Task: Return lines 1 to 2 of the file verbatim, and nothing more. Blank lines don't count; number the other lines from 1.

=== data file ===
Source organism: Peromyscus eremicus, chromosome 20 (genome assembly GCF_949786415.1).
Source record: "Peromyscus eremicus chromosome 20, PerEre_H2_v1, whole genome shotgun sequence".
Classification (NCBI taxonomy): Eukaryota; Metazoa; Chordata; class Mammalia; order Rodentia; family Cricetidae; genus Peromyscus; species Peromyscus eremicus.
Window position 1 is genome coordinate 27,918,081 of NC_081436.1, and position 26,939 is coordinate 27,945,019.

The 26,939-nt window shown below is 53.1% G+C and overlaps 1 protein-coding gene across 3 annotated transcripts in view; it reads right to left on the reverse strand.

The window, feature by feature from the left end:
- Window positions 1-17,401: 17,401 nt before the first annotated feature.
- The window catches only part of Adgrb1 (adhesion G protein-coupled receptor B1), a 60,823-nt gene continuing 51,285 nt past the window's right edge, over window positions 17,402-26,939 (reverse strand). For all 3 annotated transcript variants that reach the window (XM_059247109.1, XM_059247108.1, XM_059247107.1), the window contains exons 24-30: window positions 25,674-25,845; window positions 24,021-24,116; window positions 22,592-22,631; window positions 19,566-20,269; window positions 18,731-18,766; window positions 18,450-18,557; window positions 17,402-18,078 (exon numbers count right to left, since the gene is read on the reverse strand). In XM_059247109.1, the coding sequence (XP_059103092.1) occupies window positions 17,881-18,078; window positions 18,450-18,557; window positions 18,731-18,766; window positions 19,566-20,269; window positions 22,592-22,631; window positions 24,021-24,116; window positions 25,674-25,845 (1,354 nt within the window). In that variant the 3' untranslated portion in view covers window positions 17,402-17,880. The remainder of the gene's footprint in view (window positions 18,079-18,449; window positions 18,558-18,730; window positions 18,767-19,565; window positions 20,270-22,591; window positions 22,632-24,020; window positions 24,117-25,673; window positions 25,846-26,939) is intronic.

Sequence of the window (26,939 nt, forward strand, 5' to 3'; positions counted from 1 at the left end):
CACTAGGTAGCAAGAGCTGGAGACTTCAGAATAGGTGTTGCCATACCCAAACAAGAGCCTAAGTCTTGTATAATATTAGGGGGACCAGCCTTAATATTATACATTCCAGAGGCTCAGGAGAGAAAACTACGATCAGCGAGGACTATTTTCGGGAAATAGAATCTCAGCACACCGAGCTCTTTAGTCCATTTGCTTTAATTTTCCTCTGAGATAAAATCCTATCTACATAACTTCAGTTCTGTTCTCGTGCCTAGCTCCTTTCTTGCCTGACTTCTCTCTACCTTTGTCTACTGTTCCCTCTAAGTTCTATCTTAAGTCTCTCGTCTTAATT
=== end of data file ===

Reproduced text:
Source organism: Peromyscus eremicus, chromosome 20 (genome assembly GCF_949786415.1).
Source record: "Peromyscus eremicus chromosome 20, PerEre_H2_v1, whole genome shotgun sequence".